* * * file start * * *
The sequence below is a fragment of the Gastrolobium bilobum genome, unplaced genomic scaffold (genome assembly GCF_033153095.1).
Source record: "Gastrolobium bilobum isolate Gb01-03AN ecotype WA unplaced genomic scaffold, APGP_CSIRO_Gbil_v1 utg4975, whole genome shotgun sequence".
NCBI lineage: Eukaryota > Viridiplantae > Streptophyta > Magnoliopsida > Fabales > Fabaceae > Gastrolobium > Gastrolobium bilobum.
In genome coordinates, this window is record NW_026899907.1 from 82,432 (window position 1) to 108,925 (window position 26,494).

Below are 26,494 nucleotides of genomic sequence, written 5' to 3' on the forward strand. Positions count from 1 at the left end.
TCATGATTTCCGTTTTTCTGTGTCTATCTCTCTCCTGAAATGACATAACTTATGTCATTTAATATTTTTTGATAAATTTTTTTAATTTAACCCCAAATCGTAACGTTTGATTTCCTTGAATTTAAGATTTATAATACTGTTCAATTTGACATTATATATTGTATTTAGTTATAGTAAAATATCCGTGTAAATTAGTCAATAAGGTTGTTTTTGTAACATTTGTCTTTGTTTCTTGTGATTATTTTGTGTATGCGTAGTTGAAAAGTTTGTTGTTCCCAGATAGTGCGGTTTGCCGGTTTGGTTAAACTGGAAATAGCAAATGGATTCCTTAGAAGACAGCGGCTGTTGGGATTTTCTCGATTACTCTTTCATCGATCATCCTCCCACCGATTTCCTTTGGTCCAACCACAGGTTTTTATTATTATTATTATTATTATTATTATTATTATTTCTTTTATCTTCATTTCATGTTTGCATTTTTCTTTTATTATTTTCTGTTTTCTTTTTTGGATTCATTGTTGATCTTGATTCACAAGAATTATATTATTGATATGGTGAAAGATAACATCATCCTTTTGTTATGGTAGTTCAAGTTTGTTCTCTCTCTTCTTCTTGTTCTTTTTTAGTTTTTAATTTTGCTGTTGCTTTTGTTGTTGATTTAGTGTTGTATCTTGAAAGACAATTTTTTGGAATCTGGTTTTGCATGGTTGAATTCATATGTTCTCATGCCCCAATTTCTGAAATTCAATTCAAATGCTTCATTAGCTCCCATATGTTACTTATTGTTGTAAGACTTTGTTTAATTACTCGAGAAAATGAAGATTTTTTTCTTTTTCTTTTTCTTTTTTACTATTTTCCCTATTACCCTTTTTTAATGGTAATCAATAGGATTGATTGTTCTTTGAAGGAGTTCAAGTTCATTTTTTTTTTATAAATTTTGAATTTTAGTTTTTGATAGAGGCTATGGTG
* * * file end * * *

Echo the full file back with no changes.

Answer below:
The sequence below is a fragment of the Gastrolobium bilobum genome, unplaced genomic scaffold (genome assembly GCF_033153095.1).
Source record: "Gastrolobium bilobum isolate Gb01-03AN ecotype WA unplaced genomic scaffold, APGP_CSIRO_Gbil_v1 utg4975, whole genome shotgun sequence".
NCBI lineage: Eukaryota > Viridiplantae > Streptophyta > Magnoliopsida > Fabales > Fabaceae > Gastrolobium > Gastrolobium bilobum.
In genome coordinates, this window is record NW_026899907.1 from 82,432 (window position 1) to 108,925 (window position 26,494).

Below are 26,494 nucleotides of genomic sequence, written 5' to 3' on the forward strand. Positions count from 1 at the left end.
TCATGATTTCCGTTTTTCTGTGTCTATCTCTCTCCTGAAATGACATAACTTATGTCATTTAATATTTTTTGATAAATTTTTTTAATTTAACCCCAAATCGTAACGTTTGATTTCCTTGAATTTAAGATTTATAATACTGTTCAATTTGACATTATATATTGTATTTAGTTATAGTAAAATATCCGTGTAAATTAGTCAATAAGGTTGTTTTTGTAACATTTGTCTTTGTTTCTTGTGATTATTTTGTGTATGCGTAGTTGAAAAGTTTGTTGTTCCCAGATAGTGCGGTTTGCCGGTTTGGTTAAACTGGAAATAGCAAATGGATTCCTTAGAAGACAGCGGCTGTTGGGATTTTCTCGATTACTCTTTCATCGATCATCCTCCCACCGATTTCCTTTGGTCCAACCACAGGTTTTTATTATTATTATTATTATTATTATTATTATTATTTCTTTTATCTTCATTTCATGTTTGCATTTTTCTTTTATTATTTTCTGTTTTCTTTTTTGGATTCATTGTTGATCTTGATTCACAAGAATTATATTATTGATATGGTGAAAGATAACATCATCCTTTTGTTATGGTAGTTCAAGTTTGTTCTCTCTCTTCTTCTTGTTCTTTTTTAGTTTTTAATTTTGCTGTTGCTTTTGTTGTTGATTTAGTGTTGTATCTTGAAAGACAATTTTTTGGAATCTGGTTTTGCATGGTTGAATTCATATGTTCTCATGCCCCAATTTCTGAAATTCAATTCAAATGCTTCATTAGCTCCCATATGTTACTTATTGTTGTAAGACTTTGTTTAATTACTCGAGAAAATGAAGATTTTTTTCTTTTTCTTTTTCTTTTTTACTATTTTCCCTATTACCCTTTTTTAATGGTAATCAATAGGATTGATTGTTCTTTGAAGGAGTTCAAGTTCATTTTTTTTTTATAAATTTTGAATTTTAGTTTTTGATAGAGGCTATGGTG